Is Boredom Reason Enough to Get a Divorce?
- Is marital boredom normal?
- How boredom affects marriage
- Tips for dealing with boredom in marriage
- When it’s time to call it quits
So your marriage is ho-hum. There is no more sense of adventure. No more passion. No over-the-top happy moments. Life just thrums along from day to day, and you’re just … bored.
Is yours a broken relationship? Or is this what everyone goes through?
Is boredom in marriage normal?
When a relationship is new, everything feels exciting. Love is intoxicating. You can’t think of anyone or anything else. Being “in love” almost feels like an addiction.
There’s a reason for that.
Biochemically, being “in love” means that your body has been flooded with the hormones dopamine and norepinephrine, which cause all sorts of euphoric responses. It’s the same type of response people get when gambling or shoe shopping or doing any other activity a person might get hooked on.
After a while, though, the hormones settle down, and love settles into something less “euphoric” and more humdrum. So in the chemical sense, yes, boredom can be part of a healthy relationship.
How does boredom affect marriage?
Let’s say you’ve ridden the high hormone waves, gotten married, and are still together. Perhaps by now you’ve had kids and purchased a home. You’re moving along, paying bills, stocking up at the grocery store, and doing all the other things that go hand-in-hand with normal and mature life. But you’re starting to feel bored. You wonder, “Is this a healthy marriage?”
While good marriages might seem “boring” from time to time, your boredom could signal other issues as well. Are your expectations of marriage reasonable? Did you marry someone with very different needs than yours? Are there new stressors in your life? Are you no longer communicating? What looks like boredom could simply be masking other issues below the surface that impact your marital satisfaction: poor communication, a lack of intimacy, stress.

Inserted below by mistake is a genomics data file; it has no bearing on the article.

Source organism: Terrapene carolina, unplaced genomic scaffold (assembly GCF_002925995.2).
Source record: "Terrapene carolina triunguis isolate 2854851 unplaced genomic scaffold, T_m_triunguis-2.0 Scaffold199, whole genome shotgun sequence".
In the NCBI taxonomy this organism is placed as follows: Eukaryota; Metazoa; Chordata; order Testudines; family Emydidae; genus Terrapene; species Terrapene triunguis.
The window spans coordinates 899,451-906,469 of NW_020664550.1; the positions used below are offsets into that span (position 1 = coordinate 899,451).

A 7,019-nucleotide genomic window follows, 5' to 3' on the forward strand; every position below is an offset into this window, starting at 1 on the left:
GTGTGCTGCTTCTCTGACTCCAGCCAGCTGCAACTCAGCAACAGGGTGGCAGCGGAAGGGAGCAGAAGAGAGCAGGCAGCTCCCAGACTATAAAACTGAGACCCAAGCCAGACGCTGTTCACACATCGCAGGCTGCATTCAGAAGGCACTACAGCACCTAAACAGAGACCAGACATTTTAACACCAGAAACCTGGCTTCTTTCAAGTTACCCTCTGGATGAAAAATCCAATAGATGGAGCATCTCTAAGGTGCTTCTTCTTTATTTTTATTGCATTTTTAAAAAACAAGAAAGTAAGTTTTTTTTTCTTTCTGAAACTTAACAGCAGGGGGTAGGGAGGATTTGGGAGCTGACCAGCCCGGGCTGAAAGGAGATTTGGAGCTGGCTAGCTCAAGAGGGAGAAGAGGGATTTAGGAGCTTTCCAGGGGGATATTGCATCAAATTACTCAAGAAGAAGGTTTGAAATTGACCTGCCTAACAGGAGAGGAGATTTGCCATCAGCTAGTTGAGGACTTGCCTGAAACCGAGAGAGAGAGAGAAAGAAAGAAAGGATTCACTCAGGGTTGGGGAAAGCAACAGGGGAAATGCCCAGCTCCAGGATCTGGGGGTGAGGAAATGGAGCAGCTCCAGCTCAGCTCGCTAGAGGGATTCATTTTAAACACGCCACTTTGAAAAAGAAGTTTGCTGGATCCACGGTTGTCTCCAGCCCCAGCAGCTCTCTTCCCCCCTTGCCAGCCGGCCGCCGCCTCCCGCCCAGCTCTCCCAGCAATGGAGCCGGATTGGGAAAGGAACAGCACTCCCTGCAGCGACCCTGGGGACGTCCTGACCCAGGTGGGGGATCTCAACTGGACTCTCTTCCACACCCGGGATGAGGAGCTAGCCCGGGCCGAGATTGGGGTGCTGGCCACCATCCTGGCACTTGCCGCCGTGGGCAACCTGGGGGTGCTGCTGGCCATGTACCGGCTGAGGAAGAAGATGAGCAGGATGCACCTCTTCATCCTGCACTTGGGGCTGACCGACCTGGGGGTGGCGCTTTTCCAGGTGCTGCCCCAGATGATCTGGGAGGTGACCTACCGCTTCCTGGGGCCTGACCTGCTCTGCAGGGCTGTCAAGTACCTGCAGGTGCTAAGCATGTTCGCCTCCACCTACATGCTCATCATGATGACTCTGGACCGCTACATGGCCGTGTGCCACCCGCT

For whatever reason, when one or both spouses are bored in a marriage, new problems may evolve. You might begin to lose your connection. You might lose sight of your mutual goals. You might see other couples together and feel like your relationship is subpar. It could even crack open the possibility of infidelity, one of the biggest causes of divorce.
So, how does boredom affect a marriage? The answer to that question is as unique as every couple’s story. While your boredom may be normal, it could potentially expose some weaknesses in the relationship.
And yet, there may be hope. With enough understanding, time, and effort, your boredom-related issues may be addressed and fixed.
Tips for dealing with boredom in a marriage
Explore why you feel bored
Why are you bored in the first place? Are you and your spouse dealing with new things that have temporarily hijacked your focus? Take time to talk about this, and find ways to reestablish your connection as you go through this trying time. Keep promises to each other that you will do X, Y, and Z when it’s over, and throw yourself into planning that together.